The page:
I watched the A&E show Hoarders once. I had to turn it off after about 15 minutes, because I was becoming physically ill.
My husband is constantly freaking out about stuff that I’ve thrown away, given away or recycled. I am one of the least sentimental people and when our house gets cluttery (often), I turn into a big ole grump.
I tell you all of this to establish that I am not someone who relishes the idea of having stuff lying all over the place. If I’m going to keep stuff that isn’t going to be used daily, I want to know that that stuff has a place to be neatly put away.
So given all that, you might be wondering: How do I justify buying 12 boxes of cereal at once? And 6 bottles of BBQ sauce? And 5 packages of diapers in a size my daughter won’t even fit in to for another several months? Not to mention dozens of toothbrushes, toothpaste, beauty supplies, shampoo, tissue and toilet paper? Oh, and let’s not forget the 10 lbs of matzah!
When I write it all out like that (and believe me, that’s just the tip of the iceberg), it sounds a little like hoarding, doesn’t it? There is a significant difference, however, in my humble opinion.
Hoarding is keeping stuff for stuff’s sake. There is no plan for when or how to utilize the stuff.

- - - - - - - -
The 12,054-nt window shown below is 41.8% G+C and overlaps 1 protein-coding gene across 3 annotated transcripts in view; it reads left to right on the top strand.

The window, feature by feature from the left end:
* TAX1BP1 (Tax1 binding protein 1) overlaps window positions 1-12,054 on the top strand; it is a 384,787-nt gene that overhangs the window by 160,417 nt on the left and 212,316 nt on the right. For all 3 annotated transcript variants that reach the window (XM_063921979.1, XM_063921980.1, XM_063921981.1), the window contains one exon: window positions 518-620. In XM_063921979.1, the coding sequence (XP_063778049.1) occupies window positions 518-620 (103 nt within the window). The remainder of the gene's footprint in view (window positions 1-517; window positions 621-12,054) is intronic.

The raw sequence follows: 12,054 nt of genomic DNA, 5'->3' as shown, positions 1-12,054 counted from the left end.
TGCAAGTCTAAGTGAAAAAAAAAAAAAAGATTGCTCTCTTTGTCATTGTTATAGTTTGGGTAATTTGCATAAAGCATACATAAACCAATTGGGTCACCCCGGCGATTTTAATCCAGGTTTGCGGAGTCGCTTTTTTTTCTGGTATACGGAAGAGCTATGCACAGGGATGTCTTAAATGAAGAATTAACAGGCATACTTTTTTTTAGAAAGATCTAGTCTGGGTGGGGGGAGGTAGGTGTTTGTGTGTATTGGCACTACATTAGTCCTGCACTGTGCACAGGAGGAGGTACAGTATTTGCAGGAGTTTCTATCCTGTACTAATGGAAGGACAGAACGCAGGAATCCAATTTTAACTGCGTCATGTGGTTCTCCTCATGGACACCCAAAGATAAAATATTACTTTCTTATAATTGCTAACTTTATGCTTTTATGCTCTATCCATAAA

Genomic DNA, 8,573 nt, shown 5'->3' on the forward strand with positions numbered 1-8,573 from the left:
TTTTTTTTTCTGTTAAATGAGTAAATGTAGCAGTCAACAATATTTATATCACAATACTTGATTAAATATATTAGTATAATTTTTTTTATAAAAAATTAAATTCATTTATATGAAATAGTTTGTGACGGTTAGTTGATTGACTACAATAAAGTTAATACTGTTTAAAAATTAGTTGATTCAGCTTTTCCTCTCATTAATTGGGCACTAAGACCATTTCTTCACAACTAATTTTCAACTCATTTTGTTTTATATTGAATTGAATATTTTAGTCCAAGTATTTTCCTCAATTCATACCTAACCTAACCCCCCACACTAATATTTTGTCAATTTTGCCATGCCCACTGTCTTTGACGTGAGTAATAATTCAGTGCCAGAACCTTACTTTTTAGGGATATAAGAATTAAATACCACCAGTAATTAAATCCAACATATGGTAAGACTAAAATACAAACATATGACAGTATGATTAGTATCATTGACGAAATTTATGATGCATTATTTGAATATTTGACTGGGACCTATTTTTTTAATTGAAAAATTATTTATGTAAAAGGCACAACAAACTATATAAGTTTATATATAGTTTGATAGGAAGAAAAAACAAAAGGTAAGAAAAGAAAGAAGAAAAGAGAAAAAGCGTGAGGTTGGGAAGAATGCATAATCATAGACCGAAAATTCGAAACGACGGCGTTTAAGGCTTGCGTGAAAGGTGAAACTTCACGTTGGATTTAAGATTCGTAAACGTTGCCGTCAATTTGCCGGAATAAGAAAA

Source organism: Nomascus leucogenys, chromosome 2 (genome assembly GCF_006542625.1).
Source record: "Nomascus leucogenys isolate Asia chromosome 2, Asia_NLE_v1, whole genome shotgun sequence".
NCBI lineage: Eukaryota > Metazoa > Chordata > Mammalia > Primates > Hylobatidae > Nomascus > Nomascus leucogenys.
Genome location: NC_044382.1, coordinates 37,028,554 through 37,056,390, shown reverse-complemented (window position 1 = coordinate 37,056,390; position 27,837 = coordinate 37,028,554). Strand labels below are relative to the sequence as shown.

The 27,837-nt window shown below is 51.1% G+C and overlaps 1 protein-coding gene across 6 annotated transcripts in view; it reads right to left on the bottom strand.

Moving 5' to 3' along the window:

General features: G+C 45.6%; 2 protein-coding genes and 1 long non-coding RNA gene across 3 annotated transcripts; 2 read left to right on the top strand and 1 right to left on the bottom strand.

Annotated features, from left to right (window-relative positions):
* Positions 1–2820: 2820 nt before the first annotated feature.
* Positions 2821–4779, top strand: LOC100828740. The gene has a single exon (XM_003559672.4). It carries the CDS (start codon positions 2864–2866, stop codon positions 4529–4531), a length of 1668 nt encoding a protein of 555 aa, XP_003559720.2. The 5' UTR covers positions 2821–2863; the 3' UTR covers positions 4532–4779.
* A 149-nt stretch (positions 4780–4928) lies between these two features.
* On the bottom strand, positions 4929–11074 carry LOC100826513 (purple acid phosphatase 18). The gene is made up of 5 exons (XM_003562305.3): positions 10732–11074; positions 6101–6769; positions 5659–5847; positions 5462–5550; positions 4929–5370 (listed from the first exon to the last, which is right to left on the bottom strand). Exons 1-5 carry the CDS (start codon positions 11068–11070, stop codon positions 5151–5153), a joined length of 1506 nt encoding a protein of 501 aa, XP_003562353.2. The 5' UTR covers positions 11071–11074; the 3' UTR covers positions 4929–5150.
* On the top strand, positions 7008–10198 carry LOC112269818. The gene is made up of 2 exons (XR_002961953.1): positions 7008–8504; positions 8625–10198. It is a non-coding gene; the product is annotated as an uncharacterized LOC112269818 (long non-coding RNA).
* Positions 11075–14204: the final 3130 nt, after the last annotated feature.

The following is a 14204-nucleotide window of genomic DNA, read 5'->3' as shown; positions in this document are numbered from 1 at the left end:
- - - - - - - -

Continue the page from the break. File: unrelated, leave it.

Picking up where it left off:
On the other hand, stocking up is buying stuff at rock-bottom prices, that you actively plan to use up within a reasonable time. In order to be stocking up and not be hoarding, I think the stuff has to meet both of these criteria: (1) rock-bottom price and (2) used within a reasonable time frame.
So for example, if I bought 15 cans of sardines just because they were $.25 each, that would be hoarding. No one in my family eats sardines and those puppies (errrr, fish) would just sit on my shelves collecting dust.
If, however, I bought 15 cans of chunk light tuna in water for $.25 a can, well that would be stocking up. Rock bottom price? Use it within a reasonable time frame? Check and check!
There’s one more idea about stocking up that I want to throw out there: It is really, REALLY important to have an accessible place to store your stockpile purchases. That doesn’t mean you need rows and rows of shelving in your basement. You can keep your stockpile in your closet, under your bed, or out in the garage — just beware of packaging that might attract critters.
(For more tips on organizing and storing your stockpile, you might like this post on How I Organize My Deep Freezer.)
So what do you think? Does stockpiling tooth paste or tomato paste seem like a shrewd financial move? Or more like a slippery slope to Hoarders Anonymous? Have you figured out a way to balance the two so you can save money without compromising your sanity? Please share your thoughts in the comments!